If you ended up on this blog post, you are probably thinking about buying urodynamic equipment or are evaluating purchasing options. If you are, I am going to lay out an argument for not buying it. As with purchasing any medical equipment, there are many hidden pitfalls. I want to lay out some of these pitfalls and detail an alternative to buying urodynamics equipment.
- When buying any piece of equipment, you often inherit hidden liabilities and costs.(1) The first set of liabilities is setup, maintenance, and upkeep. It is no simple task to keep medical equipment running correctly. Urodynamics equipment is sophisticated and relies on complex software. The machine has to be regularly maintained, and the software may have to be updated as well. Even if you do purchase an extended warranty or a support plan, it still requires significant time from you or your staff to keep it running.
- You will likely have to acquire a maintenance plan, which is costly. Without it, you will be alone on a proverbial deserted island if you do have problems. Base warranties typically last for one year on new equipment, which means you will need an extended warranty or service plan beyond the one year mark. Keep in mind that equipment makers view extended warranties and maintenance contracts as profit centers. Assuming extended warranties and maintenance contracts are similar to those in other industries, equipment makers expect to make 50% to 60% profit margins on your service contract spending.(2)
- Urodynamics equipment, like many types of medical equipment and office equipment, just isn’t made like it was in the past. In today’s world of cheap imports and cheap sub-components, equipment just doesn’t last as long as it used to. Before you know it, you will have to upgrade components or trade up to a new unit, which is costly and time-consuming. One misconception among medical equipment users is that vendors are required by law to provide parts and support for up to seven years after a product line is no longer being marketed.(3) Although this is good vendor customer service, vendors aren’t required to do this. This leaves users with no legal recourse when vendors declare a product line obsolete unless a technology support timeline has been agreed upon at the time of the purchase.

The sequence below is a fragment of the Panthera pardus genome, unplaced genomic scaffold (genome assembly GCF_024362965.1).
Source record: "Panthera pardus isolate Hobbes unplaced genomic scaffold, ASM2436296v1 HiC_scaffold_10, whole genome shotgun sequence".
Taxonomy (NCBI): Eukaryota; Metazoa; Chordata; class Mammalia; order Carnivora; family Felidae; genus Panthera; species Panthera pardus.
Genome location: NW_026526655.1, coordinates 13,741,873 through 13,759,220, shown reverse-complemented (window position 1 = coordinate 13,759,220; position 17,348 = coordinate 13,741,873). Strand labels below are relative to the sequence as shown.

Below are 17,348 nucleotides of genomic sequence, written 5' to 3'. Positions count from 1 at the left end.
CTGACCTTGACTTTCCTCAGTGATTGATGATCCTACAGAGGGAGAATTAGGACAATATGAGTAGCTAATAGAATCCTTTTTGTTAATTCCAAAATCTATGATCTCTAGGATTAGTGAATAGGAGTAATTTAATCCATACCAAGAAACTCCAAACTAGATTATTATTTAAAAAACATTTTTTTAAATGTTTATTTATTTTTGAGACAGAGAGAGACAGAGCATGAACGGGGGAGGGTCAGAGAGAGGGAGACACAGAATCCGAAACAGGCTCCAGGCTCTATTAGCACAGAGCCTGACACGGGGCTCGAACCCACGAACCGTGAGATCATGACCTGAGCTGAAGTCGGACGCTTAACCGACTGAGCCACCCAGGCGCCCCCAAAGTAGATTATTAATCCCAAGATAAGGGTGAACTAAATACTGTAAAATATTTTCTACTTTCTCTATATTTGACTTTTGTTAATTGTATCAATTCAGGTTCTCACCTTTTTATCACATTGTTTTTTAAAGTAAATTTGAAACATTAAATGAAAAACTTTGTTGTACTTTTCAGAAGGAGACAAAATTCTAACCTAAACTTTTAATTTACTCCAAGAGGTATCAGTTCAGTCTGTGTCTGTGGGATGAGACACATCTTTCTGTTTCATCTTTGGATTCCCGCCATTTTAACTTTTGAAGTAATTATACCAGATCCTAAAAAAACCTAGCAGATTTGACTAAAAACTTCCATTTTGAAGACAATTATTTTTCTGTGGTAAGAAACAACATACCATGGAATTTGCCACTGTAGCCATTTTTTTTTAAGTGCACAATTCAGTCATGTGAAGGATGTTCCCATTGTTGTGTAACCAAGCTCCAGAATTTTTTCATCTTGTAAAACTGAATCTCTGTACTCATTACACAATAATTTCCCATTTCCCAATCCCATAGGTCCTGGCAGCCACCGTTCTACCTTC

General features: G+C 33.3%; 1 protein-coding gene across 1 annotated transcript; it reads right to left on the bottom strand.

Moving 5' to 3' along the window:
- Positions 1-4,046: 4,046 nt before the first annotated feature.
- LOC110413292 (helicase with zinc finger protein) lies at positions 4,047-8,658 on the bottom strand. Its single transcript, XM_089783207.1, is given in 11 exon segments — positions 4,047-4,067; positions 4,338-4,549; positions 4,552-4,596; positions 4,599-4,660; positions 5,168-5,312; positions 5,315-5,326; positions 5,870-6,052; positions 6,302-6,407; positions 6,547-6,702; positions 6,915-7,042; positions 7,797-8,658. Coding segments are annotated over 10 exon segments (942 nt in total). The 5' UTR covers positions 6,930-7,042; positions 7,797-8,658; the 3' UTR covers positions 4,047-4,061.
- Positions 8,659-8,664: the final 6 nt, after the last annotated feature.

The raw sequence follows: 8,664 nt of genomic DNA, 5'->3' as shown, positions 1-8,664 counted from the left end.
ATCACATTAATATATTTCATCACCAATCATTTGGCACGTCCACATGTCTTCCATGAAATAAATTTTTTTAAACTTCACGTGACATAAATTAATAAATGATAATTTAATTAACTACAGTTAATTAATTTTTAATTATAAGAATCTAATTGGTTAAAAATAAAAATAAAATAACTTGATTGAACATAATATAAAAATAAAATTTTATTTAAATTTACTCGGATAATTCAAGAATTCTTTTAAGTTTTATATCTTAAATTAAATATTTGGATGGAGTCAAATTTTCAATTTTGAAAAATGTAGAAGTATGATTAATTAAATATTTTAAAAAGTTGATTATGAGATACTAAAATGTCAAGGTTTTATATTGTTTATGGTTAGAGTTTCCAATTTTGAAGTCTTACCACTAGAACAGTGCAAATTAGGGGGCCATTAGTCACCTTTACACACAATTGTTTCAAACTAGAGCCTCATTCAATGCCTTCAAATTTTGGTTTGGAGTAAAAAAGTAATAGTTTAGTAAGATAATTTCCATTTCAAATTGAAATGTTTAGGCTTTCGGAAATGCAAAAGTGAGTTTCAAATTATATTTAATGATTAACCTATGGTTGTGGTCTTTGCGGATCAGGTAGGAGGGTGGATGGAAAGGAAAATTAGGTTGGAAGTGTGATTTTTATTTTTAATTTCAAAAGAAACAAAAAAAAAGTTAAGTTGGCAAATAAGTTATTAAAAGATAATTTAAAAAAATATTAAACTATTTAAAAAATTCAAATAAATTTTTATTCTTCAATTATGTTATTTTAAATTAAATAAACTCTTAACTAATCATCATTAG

- When new equipment is put into place, you must perform additional training for your staff. Urodynamics equipment it’s complicated, and a new piece of equipment will require extensive training. Additionally, newly trained staff must have ample repetitions before they are proficient, and it is safe for them to perform urodynamics testing. This required formal training combined with hands-on training is costly and time-consuming. Furthermore, in today’s tight labor market, the average tenure of a typical urodynamics nurse is 1 to 3 years. It typically costs $4,000 to $6,000 to fully train a nurse and provide the procedure repetitions for the nurse to reach full proficiency(4). Therefore, you can expect to spend this additional $4,000 to $6,000 every 1 to 3 years, which adds to the cost of the equipment unless you perform a large number of urodynamics procedures and can justify hiring a fulltime urodynamics nurse that already has experience. However, hiring a nurse with urodynamics experience can often take four to six months due to the rarity of urodynamics skills in the job marketplace.
- Used medical equipment is worth almost nothing. Have you tried to sell a piece of used medical equipment recently? If you have, you are lucky to get cents on the dollar. Most of the time is not worth your time to try to sell a piece of used medical equipment. It takes more time to find a buyer than it is worth. Your accounting department may depreciate your urodynamics equipment over five years, but it is worth close to zero the day after you buy it.